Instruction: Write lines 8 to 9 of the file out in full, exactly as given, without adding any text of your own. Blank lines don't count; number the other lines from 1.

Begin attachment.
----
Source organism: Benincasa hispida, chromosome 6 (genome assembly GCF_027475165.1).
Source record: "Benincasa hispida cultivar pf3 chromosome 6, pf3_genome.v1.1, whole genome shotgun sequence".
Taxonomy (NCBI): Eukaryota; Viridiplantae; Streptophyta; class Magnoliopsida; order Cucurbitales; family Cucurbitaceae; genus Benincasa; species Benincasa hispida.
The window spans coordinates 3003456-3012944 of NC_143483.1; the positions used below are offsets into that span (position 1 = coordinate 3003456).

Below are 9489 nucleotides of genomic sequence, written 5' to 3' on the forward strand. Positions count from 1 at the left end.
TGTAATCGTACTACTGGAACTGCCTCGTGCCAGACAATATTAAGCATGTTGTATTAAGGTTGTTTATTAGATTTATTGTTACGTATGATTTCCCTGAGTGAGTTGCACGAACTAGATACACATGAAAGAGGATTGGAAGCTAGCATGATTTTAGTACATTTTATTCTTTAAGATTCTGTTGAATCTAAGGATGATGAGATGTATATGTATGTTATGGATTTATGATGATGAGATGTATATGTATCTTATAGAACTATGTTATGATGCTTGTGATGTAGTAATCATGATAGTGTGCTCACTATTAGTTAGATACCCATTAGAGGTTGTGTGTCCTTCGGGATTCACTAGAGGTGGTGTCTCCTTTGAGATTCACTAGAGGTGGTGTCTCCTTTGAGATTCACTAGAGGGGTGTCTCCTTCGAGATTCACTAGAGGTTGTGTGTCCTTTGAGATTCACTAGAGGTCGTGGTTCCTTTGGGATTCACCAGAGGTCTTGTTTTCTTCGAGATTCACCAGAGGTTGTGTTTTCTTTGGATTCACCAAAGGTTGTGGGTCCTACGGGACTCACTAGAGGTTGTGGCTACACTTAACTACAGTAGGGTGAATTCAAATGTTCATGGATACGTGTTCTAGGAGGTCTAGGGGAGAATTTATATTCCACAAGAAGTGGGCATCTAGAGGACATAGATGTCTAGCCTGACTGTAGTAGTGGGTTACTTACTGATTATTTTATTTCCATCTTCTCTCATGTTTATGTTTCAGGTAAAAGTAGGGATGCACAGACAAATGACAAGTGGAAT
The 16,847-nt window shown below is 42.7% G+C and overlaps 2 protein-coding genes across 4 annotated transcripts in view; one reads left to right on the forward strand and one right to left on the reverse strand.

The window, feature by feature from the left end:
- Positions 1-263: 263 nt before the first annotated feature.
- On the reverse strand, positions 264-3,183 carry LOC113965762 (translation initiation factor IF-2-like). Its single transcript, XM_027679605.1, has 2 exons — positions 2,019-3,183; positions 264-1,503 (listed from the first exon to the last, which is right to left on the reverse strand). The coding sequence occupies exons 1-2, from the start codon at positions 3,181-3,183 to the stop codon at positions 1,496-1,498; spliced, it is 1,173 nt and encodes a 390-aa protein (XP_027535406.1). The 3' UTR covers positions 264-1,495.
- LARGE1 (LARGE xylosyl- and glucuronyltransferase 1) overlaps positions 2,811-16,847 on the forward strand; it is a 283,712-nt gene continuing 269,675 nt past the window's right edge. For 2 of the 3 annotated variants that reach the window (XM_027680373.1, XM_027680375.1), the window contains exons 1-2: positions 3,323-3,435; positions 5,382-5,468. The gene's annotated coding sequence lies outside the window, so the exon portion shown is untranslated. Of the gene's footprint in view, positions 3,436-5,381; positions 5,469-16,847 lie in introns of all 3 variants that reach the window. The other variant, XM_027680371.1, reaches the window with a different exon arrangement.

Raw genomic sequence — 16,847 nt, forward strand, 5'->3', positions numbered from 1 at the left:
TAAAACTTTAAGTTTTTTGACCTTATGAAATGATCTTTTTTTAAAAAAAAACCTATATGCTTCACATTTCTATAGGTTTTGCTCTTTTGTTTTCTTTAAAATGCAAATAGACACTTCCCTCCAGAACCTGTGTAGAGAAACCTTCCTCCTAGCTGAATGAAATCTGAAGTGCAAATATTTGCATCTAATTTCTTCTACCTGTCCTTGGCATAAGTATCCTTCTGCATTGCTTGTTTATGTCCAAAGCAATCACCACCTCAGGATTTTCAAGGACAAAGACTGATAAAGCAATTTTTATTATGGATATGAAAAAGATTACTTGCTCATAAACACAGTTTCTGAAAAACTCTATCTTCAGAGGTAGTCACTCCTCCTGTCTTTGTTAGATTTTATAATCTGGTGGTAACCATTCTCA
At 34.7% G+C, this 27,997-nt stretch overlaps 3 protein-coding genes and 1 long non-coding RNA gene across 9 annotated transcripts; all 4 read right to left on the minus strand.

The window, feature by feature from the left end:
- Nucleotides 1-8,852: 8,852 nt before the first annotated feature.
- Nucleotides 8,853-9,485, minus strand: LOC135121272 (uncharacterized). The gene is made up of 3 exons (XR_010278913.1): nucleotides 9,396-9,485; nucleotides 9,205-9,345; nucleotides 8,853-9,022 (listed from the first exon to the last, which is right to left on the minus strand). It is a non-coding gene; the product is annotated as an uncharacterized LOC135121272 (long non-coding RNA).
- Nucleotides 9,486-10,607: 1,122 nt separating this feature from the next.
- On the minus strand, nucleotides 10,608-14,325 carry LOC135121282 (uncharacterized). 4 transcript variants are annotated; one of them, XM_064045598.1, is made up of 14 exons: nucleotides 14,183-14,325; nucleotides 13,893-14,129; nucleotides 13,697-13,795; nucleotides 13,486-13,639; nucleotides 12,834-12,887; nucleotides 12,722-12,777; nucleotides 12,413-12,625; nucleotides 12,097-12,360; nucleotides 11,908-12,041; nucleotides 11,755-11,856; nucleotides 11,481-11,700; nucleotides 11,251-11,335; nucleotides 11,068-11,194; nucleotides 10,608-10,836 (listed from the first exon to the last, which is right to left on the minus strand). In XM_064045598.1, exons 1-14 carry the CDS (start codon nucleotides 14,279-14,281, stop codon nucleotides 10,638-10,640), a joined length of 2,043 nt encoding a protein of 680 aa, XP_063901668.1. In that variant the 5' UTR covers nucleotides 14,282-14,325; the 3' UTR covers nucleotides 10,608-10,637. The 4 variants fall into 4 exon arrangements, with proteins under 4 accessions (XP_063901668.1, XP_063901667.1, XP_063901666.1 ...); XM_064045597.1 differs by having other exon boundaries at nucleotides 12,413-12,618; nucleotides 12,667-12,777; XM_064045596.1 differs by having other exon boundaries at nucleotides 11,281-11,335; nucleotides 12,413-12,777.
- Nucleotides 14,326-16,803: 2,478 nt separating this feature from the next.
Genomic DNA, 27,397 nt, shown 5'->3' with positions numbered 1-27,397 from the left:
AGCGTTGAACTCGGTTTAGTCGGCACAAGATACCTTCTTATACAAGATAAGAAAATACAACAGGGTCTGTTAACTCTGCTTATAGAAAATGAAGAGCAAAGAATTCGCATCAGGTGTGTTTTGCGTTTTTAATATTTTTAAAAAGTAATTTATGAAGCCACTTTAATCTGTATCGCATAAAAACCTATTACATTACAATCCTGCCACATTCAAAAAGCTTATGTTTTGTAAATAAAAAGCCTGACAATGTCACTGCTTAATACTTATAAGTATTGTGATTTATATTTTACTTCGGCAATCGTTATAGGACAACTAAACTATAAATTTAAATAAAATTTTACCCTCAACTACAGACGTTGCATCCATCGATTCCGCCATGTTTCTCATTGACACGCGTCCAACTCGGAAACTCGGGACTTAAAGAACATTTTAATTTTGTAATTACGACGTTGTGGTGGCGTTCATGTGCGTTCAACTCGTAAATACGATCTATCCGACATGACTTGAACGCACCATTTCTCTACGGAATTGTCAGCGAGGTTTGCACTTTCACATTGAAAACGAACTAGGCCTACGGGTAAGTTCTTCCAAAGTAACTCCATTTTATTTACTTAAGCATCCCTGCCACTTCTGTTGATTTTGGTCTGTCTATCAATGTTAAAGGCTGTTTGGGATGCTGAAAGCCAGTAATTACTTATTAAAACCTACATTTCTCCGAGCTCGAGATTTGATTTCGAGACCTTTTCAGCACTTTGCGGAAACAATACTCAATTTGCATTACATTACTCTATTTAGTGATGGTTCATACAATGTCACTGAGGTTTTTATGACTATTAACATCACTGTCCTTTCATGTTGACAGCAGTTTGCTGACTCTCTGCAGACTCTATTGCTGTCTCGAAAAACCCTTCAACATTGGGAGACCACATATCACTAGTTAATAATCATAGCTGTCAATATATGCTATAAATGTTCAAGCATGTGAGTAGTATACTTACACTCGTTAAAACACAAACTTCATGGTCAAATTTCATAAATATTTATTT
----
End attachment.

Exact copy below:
The window, feature by feature from the left end:
- Positions 1-263: 263 nt before the first annotated feature.